We have Buffalo-style bottom-up momentum, why don’t we have Boston’s top-down fierceness? One could imagine the bottom-up outcry of “TRAITOR” from the mod if a development was approved for Charles Street. Or for a cobblestone street to be paved? Or when finding a brick road under pavement, despite the salty air and large trucks, of course it has to be restored. Sure they seem a little extreme… but look at the results. Imagine they had an Allen Street with all the cork and charm and someone suggested sidewalk parking… I mean… they wouldn’t. Parking on sidewalks where bars and alcohol mix only means one thing, accidents and blocked streets. Plus you can’t touch the curb, it’s preserved.

For Buffalo, people are asking which buildings define us? Which neighborhoods, right down to the clapboard, should be preserved? And which should be developed? Why don’t we have something between a historic district and a preservation district like a conservation district where the view from the sidewalk is preserved – windows and all – but the rear is developed as one pleases? Including allowing glass block.

We want to drive development. So why don’t we give incentives to other streets for mega development – like Broadway; it has that name for a reason. Sony has already dropped a major investment rather quietly into a tech company in downtown Buffalo… we should ask them to build a badass modern display of brilliance on Broadway. It is scaled perfectly for mega buildings and would stretch the jobs across a number of neighborhoods while connecting to the startup hub downtown. The small homes behind the larger tech buildings and shops can be intermix with fabulous infill. But we lack the ferocity of a Bostonian, we are the nice city, but we can’t be the city that gets stepped over. We need the momentum of a herd to get our leadership to find their inner stampede and to steer it into the future.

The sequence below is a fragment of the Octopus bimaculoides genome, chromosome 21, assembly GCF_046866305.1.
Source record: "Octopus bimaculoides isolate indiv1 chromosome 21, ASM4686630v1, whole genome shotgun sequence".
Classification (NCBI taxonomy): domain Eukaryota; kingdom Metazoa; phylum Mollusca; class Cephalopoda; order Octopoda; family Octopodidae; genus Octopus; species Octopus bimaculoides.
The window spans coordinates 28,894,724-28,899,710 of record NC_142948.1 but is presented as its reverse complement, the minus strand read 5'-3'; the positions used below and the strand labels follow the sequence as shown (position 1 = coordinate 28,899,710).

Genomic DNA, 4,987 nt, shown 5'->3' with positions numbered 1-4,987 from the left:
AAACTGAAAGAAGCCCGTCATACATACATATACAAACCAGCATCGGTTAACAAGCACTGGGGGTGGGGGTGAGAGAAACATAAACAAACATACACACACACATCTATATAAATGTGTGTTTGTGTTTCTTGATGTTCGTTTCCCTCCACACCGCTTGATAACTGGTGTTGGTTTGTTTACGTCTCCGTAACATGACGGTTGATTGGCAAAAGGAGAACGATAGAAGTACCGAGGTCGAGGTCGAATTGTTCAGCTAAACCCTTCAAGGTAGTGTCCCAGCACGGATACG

We can easily cherry pick how other cities have developed in a way that brings jobs to everyone, and develop the character of the city. Boston is still Boston with its two-story Charles Street and its skyscrapers. The question, really is… if Buffalo has the audacity to do it too. And do it right.

Written by Tara Mancini

Tara Mancini

Tara Mancini's interest span from Microbiology and Chemistry, Research and Development, Manufacturing, Quality Assurance, and Process Improvement Analysis to New York History, Early Civilizations and Child Development and Education.

Part of the Quality Assurance jobs was food taster, both sweet and savory. When I travel I make a point of eating everything.

Recent projects include founding the Friends of Schenck Hose in Buffalo, NY - an 1823 pioneer and farm estate - that seeks to restore and put into adaptive reuse the historic buildings to recently being awarded a patent for a new chemical production system.

Specialties: Operations, Plant Start up, R & D, Pilot plant testing, operations, quality, Sales and Marketing, Production line or plant start up, streamline production, material waste management, recycling, process improvement, Biodiesel, Renewable Energy, Project Development.